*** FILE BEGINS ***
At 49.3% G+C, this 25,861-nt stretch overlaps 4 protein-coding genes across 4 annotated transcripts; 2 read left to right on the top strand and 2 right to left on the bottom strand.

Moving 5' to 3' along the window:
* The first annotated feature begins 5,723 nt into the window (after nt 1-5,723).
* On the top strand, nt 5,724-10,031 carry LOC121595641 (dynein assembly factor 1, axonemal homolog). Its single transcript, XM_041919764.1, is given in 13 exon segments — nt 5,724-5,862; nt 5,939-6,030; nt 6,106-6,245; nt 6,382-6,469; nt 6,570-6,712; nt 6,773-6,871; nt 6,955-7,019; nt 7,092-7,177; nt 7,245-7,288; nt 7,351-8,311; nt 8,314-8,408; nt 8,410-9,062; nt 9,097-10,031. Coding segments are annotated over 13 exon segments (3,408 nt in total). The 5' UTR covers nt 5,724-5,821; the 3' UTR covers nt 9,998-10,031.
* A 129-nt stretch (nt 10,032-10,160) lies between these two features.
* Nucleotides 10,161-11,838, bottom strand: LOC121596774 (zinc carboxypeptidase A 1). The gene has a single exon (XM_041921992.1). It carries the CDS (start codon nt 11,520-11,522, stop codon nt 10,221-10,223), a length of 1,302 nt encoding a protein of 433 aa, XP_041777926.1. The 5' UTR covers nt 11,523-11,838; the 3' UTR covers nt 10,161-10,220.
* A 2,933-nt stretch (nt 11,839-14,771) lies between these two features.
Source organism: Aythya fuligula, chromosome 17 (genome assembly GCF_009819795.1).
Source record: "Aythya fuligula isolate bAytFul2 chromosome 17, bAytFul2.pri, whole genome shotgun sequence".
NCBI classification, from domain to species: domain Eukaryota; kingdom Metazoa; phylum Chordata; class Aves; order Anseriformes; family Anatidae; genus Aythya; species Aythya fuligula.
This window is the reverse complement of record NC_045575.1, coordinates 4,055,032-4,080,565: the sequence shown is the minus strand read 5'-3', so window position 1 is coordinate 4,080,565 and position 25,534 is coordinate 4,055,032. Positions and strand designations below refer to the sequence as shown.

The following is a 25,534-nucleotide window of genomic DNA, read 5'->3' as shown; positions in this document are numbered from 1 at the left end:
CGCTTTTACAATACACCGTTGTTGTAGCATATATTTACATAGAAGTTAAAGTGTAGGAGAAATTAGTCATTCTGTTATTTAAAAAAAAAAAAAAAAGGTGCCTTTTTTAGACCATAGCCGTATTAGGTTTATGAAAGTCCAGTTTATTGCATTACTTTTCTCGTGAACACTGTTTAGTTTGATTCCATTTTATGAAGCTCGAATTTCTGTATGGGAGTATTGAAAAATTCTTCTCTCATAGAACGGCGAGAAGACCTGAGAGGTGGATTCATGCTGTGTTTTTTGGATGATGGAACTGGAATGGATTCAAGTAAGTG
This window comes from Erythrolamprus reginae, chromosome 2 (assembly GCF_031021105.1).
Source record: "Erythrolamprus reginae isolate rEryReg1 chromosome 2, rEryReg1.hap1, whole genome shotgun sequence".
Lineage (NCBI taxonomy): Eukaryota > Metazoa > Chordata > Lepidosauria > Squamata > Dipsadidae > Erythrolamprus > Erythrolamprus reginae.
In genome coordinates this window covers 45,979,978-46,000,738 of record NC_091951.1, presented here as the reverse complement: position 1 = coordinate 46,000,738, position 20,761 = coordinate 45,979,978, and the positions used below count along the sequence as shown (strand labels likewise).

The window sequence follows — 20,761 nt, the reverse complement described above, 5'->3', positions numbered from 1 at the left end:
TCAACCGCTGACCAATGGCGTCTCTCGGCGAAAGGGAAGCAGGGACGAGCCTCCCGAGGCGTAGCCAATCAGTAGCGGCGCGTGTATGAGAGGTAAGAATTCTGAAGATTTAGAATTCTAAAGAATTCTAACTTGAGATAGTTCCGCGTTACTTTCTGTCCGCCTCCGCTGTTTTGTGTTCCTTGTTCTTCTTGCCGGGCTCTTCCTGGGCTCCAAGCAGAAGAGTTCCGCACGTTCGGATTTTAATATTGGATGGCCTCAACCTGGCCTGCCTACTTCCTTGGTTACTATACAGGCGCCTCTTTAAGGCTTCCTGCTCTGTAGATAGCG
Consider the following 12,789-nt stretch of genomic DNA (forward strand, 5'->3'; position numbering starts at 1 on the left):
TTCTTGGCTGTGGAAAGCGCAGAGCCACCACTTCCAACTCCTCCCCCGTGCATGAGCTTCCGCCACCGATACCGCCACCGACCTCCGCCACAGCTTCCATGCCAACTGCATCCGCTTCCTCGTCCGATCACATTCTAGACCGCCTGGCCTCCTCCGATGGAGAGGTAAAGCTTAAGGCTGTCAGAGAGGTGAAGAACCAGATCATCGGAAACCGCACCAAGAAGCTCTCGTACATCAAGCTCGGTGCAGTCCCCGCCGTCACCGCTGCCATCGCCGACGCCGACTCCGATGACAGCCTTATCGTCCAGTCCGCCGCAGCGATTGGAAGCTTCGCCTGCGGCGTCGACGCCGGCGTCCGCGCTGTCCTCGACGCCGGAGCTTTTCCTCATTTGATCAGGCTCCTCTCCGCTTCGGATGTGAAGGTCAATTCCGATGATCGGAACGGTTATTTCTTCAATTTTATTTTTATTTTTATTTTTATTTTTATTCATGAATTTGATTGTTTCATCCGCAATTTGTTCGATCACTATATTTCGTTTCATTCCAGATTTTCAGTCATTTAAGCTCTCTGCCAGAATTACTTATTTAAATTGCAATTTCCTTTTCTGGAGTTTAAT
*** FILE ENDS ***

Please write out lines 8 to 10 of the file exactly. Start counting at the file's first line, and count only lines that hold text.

Source organism: Aythya fuligula, chromosome 17 (genome assembly GCF_009819795.1).
Source record: "Aythya fuligula isolate bAytFul2 chromosome 17, bAytFul2.pri, whole genome shotgun sequence".
NCBI classification, from domain to species: domain Eukaryota; kingdom Metazoa; phylum Chordata; class Aves; order Anseriformes; family Anatidae; genus Aythya; species Aythya fuligula.